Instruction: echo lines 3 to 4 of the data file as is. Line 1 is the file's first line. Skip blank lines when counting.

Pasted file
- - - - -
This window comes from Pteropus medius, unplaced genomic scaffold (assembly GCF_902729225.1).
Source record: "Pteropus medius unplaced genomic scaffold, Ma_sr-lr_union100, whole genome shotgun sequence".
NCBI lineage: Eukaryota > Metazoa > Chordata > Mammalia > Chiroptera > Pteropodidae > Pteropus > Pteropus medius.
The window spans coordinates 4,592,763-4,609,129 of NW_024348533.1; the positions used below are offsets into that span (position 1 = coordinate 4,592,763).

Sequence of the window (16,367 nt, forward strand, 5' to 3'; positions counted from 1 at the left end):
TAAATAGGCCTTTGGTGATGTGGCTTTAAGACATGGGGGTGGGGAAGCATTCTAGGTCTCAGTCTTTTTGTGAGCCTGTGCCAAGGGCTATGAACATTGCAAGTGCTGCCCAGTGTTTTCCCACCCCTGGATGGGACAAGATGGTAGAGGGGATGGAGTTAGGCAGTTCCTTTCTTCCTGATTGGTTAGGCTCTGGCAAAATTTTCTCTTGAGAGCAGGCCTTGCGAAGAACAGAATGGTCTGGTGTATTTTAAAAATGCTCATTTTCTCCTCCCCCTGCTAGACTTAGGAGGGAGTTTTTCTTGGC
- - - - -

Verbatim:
NCBI lineage: Eukaryota > Metazoa > Chordata > Mammalia > Chiroptera > Pteropodidae > Pteropus > Pteropus medius.
The window spans coordinates 4,592,763-4,609,129 of NW_024348533.1; the positions used below are offsets into that span (position 1 = coordinate 4,592,763).